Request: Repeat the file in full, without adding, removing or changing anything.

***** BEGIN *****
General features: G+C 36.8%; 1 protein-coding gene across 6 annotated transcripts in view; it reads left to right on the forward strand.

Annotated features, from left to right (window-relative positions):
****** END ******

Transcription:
General features: G+C 36.8%; 1 protein-coding gene across 6 annotated transcripts in view; it reads left to right on the forward strand.

Annotated features, from left to right (window-relative positions):